The Notion of Authority according to Foucault, Hobbes and Locke8 October 2017
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Foucault considers the view which examines authority as something which arises from social institutions to be wrong. Authority extends far beyond institutions. The existence of centralized mechanisms of power is the result of a series of relations of authority/impositions which differentiate children from adults, students from teachers or families and subjects or citizens from the administration. Relationships of authority enter into all mechanisms and institutions, with the result that their existence is not restricted to these. For Foucault, the notion of the political is the sum total of the power relations in a society which are equivalent to relations of authority.
Authority is not a form of merchandise; it is not something which can be acquired and then transferred. According to Foucault, authority is a network of relations which transcends constitutionality and legitimacy, such as economic, class or collective interests. Relations of authority do not exist outside other social relationships, but are innate in all of them and define them. Relations of authority are not imposed, either through violence or through ideology. Authority is innate in all human relationships. It is not the privilege of the ruling class. He stresses that authority is not imposed, but exercised.
He insists on speaking of multiple relations of power and not of one authority which is one-directional. It is a way whereby some people can act over certain others. The purpose of relations of authority is not to exercise violence. They are not only violent and repressive, though they do also provoke resistance. Authority exists only if we have balancing forces which are fighting among themselves, which is why Foucault deemed it unlikely that we would ever see a society without relations of authority. Moreover, such relations are at once deliberate and subjective. He states that there is no authority which is exercised without a series of aims and goals. This does not means, however, that it flows from the choice or decision of an individual subject. At the base of relations of authority, there is no bilateral or general opposition between those in and those under authority.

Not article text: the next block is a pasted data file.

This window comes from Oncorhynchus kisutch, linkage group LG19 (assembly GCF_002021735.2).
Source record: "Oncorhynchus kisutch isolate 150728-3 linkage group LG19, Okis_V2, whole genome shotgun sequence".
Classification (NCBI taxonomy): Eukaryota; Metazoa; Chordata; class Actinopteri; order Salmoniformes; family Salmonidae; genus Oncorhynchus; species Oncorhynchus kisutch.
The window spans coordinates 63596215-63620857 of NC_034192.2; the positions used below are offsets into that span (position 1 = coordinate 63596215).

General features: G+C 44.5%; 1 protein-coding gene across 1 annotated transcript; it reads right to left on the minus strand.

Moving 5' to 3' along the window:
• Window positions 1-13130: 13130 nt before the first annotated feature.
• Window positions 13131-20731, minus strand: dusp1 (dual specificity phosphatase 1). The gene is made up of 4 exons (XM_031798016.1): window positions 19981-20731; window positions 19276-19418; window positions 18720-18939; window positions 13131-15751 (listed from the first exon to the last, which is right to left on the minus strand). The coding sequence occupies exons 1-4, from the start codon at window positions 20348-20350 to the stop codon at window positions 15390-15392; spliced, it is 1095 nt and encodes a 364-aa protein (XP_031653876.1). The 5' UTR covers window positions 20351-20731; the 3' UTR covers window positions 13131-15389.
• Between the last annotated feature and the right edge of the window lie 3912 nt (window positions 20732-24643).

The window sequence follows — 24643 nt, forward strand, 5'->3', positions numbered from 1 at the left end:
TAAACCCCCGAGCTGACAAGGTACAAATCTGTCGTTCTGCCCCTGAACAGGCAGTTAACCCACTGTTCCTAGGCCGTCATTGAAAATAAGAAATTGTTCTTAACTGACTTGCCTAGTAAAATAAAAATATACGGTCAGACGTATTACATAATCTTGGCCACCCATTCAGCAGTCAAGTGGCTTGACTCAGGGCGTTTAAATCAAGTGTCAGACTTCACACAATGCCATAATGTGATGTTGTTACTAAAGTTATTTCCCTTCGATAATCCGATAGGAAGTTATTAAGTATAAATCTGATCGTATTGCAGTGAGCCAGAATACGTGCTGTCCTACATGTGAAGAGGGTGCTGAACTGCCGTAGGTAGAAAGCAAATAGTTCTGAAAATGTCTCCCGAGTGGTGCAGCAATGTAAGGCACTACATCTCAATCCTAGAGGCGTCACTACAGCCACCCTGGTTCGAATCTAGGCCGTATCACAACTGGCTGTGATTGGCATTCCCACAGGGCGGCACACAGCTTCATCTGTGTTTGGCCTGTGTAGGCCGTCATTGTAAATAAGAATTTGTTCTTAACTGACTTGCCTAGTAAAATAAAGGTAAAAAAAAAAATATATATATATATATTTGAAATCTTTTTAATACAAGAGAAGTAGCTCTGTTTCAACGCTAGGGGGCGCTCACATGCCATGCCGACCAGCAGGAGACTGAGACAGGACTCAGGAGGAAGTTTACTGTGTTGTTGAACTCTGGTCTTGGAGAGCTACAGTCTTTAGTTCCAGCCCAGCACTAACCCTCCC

Hobbes introduced the concept of justice into the exercise of power. The nature of justice lies in the recognition of valid contracts which begin with the establishment of political power. If the concepts of just and unjust are to acquire meaning, a coercive power must exist which imposes the recognition of the contracts on everyone, with the threat of punishment. The ways of acquiring power are the same as those for founding political societies, that it, a matter of organization and conquest. Hobbes claimed that authority should be of a permanent nature, because its overthrow entails a return to the natural condition, which is worse than bad authority.
Where Hobbes characterized authority as absolute power, Locke claimed that it ought to have limits and, whereas Hobbes considered it indivisible, in Locke there is talk of distinction between authorities. In Hobbes, the ruler is above the law, since there must be no power greater than him. R. Peters thinks that Hobbes assumed that in every state there must exist a supreme authority which declares and imposes orders on all citizens and which does not itself accept any. It must make laws, but not be subject to them.